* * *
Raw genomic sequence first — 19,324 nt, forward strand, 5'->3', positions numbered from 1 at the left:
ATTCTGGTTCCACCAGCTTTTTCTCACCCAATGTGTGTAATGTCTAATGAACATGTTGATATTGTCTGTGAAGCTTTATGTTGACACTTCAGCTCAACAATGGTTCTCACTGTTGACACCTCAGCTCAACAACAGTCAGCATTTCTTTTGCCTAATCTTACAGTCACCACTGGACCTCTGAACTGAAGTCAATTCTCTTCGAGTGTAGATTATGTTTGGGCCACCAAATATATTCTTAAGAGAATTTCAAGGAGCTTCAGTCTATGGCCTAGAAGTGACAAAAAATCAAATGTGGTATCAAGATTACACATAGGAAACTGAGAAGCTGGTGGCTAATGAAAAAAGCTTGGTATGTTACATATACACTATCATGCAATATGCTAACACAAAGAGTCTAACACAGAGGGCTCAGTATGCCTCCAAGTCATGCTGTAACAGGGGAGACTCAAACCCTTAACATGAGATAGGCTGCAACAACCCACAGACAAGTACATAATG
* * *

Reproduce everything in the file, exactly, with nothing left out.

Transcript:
Raw genomic sequence first — 19,324 nt, forward strand, 5'->3', positions numbered from 1 at the left:
ATTCTGGTTCCACCAGCTTTTTCTCACCCAATGTGTGTAATGTCTAATGAACATGTTGATATTGTCTGTGAAGCTTTATGTTGACACTTCAGCTCAACAATGGTTCTCACTGTTGACACCTCAGCTCAACAACAGTCAGCATTTCTTTTGCCTAATCTTACAGTCACCACTGGACCTCTGAACTGAAGTCAATTCTCTTCGAGTGTAGATTATGTTTGGGCCACCAAATATATTCTTAAGAGAATTTCAAGGAGCTTCAGTCTATGGCCTAGAAGTGACAAAAAATCAAATGTGGTATCAAGATTACACATAGGAAACTGAGAAGCTGGTGGCTAATGAAAAAAGCTTGGTATGTTACATATACACTATCATGCAATATGCTAACACAAAGAGTCTAACACAGAGGGCTCAGTATGCCTCCAAGTCATGCTGTAACAGGGGAGACTCAAACCCTTAACATGAGATAGGCTGCAACAACCCACAGACAAGTACATAATG